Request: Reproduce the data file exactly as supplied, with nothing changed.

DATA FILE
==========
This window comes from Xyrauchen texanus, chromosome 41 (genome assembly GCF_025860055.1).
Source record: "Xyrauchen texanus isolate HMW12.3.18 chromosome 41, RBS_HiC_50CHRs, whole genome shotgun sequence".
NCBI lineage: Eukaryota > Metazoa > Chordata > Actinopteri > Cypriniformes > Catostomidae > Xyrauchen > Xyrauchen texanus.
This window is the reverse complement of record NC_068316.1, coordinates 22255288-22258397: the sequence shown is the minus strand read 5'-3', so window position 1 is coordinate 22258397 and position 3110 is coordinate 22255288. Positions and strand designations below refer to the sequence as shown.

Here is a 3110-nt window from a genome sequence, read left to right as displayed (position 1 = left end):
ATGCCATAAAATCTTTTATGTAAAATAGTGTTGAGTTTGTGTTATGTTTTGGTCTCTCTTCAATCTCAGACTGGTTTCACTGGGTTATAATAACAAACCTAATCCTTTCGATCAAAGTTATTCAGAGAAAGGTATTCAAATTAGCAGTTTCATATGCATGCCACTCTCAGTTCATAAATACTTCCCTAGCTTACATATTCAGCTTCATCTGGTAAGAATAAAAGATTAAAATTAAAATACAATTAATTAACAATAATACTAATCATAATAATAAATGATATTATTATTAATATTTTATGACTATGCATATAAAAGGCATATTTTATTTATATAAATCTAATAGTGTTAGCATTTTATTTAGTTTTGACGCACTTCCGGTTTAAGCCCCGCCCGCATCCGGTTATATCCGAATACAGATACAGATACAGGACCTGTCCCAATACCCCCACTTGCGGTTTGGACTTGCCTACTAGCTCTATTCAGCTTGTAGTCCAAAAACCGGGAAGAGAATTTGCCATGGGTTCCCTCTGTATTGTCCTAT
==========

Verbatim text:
This window comes from Xyrauchen texanus, chromosome 41 (genome assembly GCF_025860055.1).
Source record: "Xyrauchen texanus isolate HMW12.3.18 chromosome 41, RBS_HiC_50CHRs, whole genome shotgun sequence".
NCBI lineage: Eukaryota > Metazoa > Chordata > Actinopteri > Cypriniformes > Catostomidae > Xyrauchen > Xyrauchen texanus.
This window is the reverse complement of record NC_068316.1, coordinates 22255288-22258397: the sequence shown is the minus strand read 5'-3', so window position 1 is coordinate 22258397 and position 3110 is coordinate 22255288. Positions and strand designations below refer to the sequence as shown.

Here is a 3110-nt window from a genome sequence, read left to right as displayed (position 1 = left end):
ATGCCATAAAATCTTTTATGTAAAATAGTGTTGAGTTTGTGTTATGTTTTGGTCTCTCTTCAATCTCAGACTGGTTTCACTGGGTTATAATAACAAACCTAATCCTTTCGATCAAAGTTATTCAGAGAAAGGTATTCAAATTAGCAGTTTCATATGCATGCCACTCTCAGTTCATAAATACTTCCCTAGCTTACATATTCAGCTTCATCTGGTAAGAATAAAAGATTAAAATTAAAATACAATTAATTAACAATAATACTAATCATAATAATAAATGATATTATTATTAATATTTTATGACTATGCATATAAAAGGCATATTTTATTTATATAAATCTAATAGTGTTAGCATTTTATTTAGTTTTGACGCACTTCCGGTTTAAGCCCCGCCCGCATCCGGTTATATCCGAATACAGATACAGATACAGGACCTGTCCCAATACCCCCACTTGCGGTTTGGACTTGCCTACTAGCTCTATTCAGCTTGTAGTCCAAAAACCGGGAAGAGAATTTGCCATGGGTTCCCTCTGTATTGTCCTAT